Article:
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Amy Macdonald

I remember being incredibly excited. I could remember the previous World Cup, but had never been all that interested. Over the four years since then, I’d developed such a passion for football. My dad had taken the day off work and my mum had come home early. I returned from school to find the Saint Andrew’s Cross hanging up in the front window and rushed straight inside. 

It was the opening game of France 98 and the television was filled with a sea of jubilant Scotland supporters samba dancing with the beautiful Brazilian women. What a sight, what a game. Scotland vs Brazil. I couldn’t really believe it and it was such an amazing spectacle to watch our boys in blue running out against the might of Ronaldo and co.

Within minutes we were silenced. Brazil were ahead and it felt awful. I had that feeling of dread and just wished that it wouldn’t be a whitewash, but we somehow managed to keep them out.

As the game moved on, Scotland started to move forward and we all started to think maybe we could actually get back in this game.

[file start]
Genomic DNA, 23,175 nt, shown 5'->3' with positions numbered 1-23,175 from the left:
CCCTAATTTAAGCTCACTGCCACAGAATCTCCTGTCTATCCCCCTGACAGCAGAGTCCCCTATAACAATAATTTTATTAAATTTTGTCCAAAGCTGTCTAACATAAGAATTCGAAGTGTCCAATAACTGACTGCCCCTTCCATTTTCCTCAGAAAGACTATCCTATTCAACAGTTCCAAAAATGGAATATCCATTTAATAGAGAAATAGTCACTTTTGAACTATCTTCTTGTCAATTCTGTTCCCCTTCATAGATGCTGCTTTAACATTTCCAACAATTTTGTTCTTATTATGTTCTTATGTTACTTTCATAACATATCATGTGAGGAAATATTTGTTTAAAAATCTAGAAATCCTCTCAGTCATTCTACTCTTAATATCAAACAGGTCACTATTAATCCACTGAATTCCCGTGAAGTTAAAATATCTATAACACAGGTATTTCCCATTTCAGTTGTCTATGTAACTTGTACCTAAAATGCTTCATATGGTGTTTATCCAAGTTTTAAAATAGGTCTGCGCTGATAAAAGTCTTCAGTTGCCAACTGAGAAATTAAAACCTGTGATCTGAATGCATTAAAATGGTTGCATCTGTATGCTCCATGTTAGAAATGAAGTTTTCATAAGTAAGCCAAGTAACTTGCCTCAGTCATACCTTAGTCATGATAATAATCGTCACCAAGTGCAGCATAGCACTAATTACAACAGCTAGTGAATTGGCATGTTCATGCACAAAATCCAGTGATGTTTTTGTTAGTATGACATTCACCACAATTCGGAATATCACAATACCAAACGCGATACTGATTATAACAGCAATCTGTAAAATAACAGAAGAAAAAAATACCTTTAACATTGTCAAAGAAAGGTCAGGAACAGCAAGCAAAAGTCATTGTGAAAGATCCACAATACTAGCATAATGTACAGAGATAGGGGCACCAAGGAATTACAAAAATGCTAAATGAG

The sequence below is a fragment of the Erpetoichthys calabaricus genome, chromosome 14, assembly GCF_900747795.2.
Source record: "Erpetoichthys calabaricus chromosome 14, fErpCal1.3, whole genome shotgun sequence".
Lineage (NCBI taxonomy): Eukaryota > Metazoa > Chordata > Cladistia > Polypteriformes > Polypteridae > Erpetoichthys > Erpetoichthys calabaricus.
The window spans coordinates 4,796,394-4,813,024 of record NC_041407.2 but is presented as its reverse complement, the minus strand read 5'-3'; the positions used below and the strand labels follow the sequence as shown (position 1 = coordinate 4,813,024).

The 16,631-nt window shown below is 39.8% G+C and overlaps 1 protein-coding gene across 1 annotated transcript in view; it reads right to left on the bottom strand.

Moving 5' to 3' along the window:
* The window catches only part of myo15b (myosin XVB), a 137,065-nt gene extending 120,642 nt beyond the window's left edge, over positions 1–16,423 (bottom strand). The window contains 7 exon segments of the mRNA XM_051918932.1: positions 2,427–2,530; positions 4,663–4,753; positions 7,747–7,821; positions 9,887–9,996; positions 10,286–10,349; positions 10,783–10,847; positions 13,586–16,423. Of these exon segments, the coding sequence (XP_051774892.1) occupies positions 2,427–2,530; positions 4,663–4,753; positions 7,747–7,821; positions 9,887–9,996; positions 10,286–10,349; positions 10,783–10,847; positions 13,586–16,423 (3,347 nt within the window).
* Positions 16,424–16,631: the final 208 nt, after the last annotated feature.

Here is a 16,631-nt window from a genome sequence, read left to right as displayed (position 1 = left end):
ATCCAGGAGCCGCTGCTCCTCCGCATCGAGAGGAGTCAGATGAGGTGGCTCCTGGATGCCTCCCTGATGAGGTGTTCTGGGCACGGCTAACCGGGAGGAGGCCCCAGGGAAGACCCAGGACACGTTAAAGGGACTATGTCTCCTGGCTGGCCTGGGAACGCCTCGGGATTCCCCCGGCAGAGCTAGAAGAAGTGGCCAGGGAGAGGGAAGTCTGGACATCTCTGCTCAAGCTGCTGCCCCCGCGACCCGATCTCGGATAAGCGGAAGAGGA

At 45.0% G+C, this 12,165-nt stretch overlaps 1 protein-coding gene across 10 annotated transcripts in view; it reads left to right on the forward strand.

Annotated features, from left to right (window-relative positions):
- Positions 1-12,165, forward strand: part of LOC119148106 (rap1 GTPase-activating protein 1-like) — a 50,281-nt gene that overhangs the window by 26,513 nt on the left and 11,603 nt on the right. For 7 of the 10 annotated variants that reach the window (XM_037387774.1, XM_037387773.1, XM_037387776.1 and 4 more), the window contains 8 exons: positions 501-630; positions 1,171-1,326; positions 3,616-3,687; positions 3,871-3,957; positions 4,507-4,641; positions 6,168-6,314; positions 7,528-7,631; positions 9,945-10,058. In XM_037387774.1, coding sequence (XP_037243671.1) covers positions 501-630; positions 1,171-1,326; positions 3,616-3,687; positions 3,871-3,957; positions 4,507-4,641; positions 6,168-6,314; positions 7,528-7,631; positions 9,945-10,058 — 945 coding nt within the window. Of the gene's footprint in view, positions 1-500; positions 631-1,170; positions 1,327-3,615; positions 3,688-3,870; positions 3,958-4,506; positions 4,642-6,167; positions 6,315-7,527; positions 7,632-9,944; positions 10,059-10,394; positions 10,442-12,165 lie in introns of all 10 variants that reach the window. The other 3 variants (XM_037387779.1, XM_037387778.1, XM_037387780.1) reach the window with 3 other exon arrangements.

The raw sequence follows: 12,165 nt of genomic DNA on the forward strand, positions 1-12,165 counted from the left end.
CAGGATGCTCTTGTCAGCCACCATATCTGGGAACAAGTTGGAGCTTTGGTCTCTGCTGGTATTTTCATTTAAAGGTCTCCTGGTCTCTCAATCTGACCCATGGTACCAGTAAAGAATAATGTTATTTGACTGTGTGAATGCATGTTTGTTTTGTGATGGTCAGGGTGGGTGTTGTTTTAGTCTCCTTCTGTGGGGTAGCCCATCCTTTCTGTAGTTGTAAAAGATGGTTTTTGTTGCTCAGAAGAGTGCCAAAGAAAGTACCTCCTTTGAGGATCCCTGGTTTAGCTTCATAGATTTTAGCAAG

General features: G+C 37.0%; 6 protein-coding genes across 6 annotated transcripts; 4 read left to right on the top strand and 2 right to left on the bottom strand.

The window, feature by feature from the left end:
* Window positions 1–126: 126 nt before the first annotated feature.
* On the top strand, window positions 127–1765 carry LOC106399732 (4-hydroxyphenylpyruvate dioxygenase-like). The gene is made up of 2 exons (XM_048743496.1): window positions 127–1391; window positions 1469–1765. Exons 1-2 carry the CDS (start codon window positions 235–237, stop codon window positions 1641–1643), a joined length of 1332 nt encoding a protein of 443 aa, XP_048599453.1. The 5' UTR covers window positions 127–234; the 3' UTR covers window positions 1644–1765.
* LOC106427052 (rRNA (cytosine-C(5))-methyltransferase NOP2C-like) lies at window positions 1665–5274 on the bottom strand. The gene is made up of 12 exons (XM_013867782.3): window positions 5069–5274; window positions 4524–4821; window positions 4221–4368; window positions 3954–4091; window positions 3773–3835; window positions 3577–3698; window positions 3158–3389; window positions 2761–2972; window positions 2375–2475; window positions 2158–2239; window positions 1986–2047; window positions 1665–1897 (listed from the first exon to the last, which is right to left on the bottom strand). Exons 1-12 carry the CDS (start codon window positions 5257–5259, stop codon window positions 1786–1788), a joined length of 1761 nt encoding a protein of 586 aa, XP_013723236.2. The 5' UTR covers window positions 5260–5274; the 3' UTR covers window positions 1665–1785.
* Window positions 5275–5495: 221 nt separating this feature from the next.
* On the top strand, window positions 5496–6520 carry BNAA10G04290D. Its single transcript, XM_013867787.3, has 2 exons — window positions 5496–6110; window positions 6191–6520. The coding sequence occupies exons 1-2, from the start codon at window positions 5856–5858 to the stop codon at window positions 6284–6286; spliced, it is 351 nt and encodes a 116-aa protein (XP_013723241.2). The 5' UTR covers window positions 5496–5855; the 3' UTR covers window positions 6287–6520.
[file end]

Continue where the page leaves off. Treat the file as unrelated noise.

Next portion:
There it was, what we had been waiting for. We had a penalty. My whole family went crazy and my sister ran out of the room as she couldn’t bear to watch. I remember John Collins stepped up to take it and I wondered what would be going through his mind and what a terrible pressure he must feel. I needn’t have worried, as he calmly smashed it into the net and we all went wild. I could not believe it. The whole world was watching and there we were, level with Brazil. 

At half time my mum’s friend came round. She said she didn’t have the nerves to watch and had taken a visit into Glasgow city centre instead. I remember her comparing Sauchiehall Street to a ghost town as everyone was at home cheering on the team. She had no idea what the score was and could not believe it when we told her it was one each. 

As the second half started it continued in the same vein. I really did think we were going to take something from the game and there was part of me that even believed we were going to win . As the clock ticked on this feeling only increased until 15 minutes from the end, when I was left heartbroken by an own goal. We tried everything to get back in the match, but it just wasn’t to be. 

Although we never won, I was so proud of the team and so proud to see the tartan army so glorious in defeat. What a wonderful day to be Scottish. The samba dancing continued into the night and to this day I still maintain that even though we didn’t win, we still scored more goals than Brazil. Does it really matter if one of these goals was in the wrong net?

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